Rugby league on the Gold Coast (Part 1)

As the Gold Coast Titans slumped to another insipid defeat, this time to the Roosters at Mackay on Saturday night, I wondered about the nature of their apparent lethargy and indifference.

It’s true that they have an inexperienced spine still trying to establish combinations and themselves at the elite level. This is partly by design. The club rightly concluded that Ash Taylor, Tyrone Roberts, Mitch Rein and Jamal Fogarty were unlikely to lead them anywhere.

They have a badly underperforming marquee player in David Fifita and an international backrower, Kevin Proctor, seemingly on his last legs.

These are mitigating factors, but not enough to explain their baffling lack of intensity on both sides of the ball, the static defensive line or lackadaisical attack.

Justin Holbrook’s success in the UK and the turnaround he engineered late in the 2020 season indicate he’s capable of building a strong team. So, what’s wrong with the Titans?

David Fifita of the Titans in action

(Photo by Mark Metcalfe/Getty Images)

History provides some insight into what the Titans are and why, and the history of rugby league on the Gold Coast is as colourful, dramatic and bizarre as any you’ll find.

We all know why building a team on the Gold Coast is fraught. For a start, the population is both older than most other regions in Australia and more transient. It’s a magnet for internal migrants who won’t necessarily support a local team or hang around long enough to know a team exists.

While the region is located between two bountiful junior catchments – south-east Queensland and the Northern Rivers of NSW – the richer, more successful Broncos have usually had the pick of young Queenslanders, while Sydney clubs often get the cream of northern NSW.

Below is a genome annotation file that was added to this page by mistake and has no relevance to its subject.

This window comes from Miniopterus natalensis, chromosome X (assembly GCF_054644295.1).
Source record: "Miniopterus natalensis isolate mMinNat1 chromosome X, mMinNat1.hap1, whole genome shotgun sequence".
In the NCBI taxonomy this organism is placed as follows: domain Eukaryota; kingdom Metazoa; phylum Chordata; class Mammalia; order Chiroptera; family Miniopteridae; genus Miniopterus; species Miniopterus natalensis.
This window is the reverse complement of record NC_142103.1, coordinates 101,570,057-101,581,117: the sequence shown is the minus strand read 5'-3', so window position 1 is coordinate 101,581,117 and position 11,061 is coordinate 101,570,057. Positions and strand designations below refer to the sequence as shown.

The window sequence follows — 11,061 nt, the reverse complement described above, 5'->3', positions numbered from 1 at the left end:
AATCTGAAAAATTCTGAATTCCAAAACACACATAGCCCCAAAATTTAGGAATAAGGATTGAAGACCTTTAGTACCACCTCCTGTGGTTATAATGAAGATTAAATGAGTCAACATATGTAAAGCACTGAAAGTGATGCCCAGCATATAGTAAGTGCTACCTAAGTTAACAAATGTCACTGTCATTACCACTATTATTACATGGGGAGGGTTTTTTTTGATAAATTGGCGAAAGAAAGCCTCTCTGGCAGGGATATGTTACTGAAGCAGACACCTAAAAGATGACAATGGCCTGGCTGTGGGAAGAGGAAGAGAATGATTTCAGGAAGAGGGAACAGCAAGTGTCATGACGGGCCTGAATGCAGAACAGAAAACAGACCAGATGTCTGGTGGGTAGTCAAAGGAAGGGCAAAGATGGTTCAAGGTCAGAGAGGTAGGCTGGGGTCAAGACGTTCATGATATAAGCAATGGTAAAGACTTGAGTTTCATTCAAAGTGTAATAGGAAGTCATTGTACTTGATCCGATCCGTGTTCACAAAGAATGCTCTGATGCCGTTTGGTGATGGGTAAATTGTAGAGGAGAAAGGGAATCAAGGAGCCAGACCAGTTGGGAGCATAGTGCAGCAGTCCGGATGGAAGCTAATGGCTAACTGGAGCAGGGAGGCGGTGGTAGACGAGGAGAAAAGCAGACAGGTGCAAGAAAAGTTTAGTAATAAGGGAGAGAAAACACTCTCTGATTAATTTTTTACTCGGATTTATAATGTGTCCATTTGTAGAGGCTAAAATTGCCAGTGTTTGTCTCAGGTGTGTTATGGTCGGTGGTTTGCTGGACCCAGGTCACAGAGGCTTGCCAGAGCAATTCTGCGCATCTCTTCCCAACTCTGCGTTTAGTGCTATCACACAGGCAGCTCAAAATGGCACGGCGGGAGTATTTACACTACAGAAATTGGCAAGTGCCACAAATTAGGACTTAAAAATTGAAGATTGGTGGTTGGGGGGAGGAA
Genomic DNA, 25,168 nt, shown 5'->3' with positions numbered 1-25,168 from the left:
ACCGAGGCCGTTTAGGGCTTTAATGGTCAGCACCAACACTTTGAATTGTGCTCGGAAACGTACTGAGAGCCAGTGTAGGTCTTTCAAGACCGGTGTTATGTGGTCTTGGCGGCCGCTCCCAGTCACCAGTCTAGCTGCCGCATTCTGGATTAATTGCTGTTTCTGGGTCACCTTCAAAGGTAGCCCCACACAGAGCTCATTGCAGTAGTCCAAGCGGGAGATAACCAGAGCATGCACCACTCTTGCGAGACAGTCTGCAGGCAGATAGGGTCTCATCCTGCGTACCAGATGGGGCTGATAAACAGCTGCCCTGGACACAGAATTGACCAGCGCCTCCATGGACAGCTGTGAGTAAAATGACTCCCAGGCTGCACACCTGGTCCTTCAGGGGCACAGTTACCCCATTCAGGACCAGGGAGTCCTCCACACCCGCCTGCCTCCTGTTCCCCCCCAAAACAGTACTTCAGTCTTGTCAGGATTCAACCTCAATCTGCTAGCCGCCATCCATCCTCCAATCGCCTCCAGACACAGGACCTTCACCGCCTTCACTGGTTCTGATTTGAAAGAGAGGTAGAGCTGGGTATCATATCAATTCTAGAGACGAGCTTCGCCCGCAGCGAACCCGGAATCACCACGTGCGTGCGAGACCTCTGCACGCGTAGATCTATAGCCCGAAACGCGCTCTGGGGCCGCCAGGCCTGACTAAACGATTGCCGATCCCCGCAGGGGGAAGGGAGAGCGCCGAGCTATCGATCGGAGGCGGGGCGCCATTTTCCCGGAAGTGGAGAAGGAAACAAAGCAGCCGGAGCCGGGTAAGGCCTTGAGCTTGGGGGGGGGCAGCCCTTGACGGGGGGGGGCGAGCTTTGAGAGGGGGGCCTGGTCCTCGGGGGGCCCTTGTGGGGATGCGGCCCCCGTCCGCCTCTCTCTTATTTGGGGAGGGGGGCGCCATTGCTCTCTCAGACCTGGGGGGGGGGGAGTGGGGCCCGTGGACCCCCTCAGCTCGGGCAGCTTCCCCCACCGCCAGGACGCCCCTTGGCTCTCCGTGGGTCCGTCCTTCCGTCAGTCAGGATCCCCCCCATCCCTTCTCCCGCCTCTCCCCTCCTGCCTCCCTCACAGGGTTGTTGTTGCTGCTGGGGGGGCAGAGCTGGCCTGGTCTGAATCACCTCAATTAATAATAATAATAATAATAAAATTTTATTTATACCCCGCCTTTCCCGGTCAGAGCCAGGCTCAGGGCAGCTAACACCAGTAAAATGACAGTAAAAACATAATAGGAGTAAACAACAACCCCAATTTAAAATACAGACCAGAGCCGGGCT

The good young players who have ended up playing for the Gold Coast have often treated the club as a stepping stone. Super League and the game’s expansionist ambition in Queensland created clubs who raided the Seagulls and Chargers. Expansion to Redcliffe could yet hurt the Titans as well.

Gold Coast teams have generally struggled to recruit elite players. They’ve often been presented with a choice between unproven local rookies and veterans looking to be superannuated by the seaside. The veterans have often been indulged.

The league’s been trying, failing and trying again for more than 30 years now.

The road to El Dorado: The Gold Coast-Tweed Giants, 1988-89
It was the late 1980s and Bob Hawke was Prime Minister of what was in many ways a new Australia. Markets had opened to the world and the volume and reach of television was rapidly expanding. The Giants were just one of nine new clubs introduced between 1982 and ’95.

Three teams were added for the 1988 season. Newcastle was back after almost 80 years and Brisbane had long been foreshadowed. The Giants were a surprise, especially considering the Seagulls Leagues Club weren’t yet on board with the venture.

They were a new team entrusted to the old school of John Sattler, Bob Hagan, Peter Gallagher and Bob McCarthy at a time when rugby league was moving toward modern, scientific methods. They started without significant corporate backing but were expected to somehow acquire it on the run. With the benefit of hindsight, it might’ve been wiser to wait a couple of years.

The Giants started with the sort of roster Redcliffe is likely to have in 2023. There were experienced forwards in Ron Gibbs, Tony Rampling, Billy Johnstone and Chris Close. There was a well-travelled and regarded half in Mike Eden, a young spine player from the Broncos system in Geoff Bagnall and a smattering of fringe players from other clubs.

They won just 11 of 44 games in their two seasons, with gradual improvement over time. The first victory was a memorable one: a 25-22 triumph over the Broncos in the first ever M1 derby. The 14,438 who attended that day set a club record. No Giants or Seagulls team ever drew more at Seagulls Stadium and they rarely came close.